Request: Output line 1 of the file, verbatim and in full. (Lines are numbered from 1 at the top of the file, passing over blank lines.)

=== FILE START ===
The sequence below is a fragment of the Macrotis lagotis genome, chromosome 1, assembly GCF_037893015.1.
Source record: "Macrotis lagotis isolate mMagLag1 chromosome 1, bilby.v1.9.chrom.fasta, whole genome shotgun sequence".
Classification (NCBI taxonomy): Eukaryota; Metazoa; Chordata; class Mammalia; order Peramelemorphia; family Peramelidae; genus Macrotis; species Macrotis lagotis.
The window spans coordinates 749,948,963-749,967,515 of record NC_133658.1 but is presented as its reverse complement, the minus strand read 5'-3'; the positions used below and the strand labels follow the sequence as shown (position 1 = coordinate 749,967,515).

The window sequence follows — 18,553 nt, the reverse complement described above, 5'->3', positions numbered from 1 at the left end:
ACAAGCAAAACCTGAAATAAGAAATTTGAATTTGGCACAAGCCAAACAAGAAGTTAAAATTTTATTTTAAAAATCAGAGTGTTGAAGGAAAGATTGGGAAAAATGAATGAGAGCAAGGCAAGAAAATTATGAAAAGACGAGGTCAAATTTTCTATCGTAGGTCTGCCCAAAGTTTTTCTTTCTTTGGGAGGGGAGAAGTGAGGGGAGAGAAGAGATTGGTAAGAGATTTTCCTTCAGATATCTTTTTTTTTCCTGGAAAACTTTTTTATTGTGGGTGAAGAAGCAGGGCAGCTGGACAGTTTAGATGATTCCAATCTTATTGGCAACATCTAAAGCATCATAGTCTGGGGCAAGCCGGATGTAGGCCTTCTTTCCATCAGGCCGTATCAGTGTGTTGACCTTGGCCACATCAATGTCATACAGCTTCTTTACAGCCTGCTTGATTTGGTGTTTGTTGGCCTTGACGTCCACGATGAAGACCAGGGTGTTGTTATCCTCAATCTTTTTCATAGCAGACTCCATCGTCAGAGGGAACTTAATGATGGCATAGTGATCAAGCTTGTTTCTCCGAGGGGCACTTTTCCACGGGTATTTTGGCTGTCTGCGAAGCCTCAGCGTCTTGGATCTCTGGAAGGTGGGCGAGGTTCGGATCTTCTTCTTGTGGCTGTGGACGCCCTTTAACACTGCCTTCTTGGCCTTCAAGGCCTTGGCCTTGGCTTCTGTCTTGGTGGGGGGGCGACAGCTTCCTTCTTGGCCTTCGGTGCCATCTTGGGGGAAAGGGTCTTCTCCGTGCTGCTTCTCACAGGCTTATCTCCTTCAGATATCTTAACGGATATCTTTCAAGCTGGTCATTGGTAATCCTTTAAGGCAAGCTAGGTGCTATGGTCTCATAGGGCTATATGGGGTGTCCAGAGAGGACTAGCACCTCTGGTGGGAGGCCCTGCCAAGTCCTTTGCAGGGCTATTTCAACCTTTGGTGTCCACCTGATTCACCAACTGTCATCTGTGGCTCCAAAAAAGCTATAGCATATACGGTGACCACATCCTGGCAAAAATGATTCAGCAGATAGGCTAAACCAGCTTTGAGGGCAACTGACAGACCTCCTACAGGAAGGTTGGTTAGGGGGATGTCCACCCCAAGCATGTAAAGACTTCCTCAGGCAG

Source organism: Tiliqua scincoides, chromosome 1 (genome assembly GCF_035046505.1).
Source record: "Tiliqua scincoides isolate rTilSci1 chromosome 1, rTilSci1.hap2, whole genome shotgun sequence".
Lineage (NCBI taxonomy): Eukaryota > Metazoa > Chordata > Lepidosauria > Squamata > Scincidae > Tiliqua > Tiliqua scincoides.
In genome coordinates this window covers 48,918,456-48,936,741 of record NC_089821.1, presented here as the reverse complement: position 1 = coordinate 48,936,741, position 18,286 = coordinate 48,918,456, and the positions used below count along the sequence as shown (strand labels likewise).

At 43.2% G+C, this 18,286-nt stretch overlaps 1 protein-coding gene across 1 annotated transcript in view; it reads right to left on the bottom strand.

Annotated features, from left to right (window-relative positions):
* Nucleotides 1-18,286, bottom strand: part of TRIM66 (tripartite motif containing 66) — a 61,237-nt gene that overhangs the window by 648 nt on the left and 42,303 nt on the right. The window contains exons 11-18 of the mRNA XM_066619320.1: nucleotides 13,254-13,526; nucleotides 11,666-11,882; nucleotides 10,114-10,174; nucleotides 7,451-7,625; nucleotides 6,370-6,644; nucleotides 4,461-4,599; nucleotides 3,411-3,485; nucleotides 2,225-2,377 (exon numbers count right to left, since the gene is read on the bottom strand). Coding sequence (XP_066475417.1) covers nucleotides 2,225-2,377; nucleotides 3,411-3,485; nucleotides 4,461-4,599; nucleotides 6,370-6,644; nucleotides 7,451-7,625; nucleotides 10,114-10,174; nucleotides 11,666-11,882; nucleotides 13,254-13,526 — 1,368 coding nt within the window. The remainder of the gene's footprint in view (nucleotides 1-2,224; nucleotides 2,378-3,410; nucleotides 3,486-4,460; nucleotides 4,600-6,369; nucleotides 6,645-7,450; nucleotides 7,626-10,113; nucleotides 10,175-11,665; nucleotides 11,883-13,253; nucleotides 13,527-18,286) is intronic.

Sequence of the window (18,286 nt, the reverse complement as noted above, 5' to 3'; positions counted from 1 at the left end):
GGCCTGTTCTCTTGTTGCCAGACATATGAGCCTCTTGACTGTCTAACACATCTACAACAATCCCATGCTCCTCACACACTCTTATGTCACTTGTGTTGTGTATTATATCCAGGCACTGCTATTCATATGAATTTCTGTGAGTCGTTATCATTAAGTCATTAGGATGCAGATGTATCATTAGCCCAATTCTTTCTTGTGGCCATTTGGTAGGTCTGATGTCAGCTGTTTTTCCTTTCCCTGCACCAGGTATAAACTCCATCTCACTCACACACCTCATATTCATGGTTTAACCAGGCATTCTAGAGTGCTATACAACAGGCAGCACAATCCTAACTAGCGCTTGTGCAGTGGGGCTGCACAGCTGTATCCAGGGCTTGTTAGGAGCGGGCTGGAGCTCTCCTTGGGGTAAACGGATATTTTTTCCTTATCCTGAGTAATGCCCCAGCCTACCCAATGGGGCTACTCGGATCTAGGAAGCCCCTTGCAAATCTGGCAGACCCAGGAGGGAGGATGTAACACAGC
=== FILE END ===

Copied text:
The sequence below is a fragment of the Macrotis lagotis genome, chromosome 1, assembly GCF_037893015.1.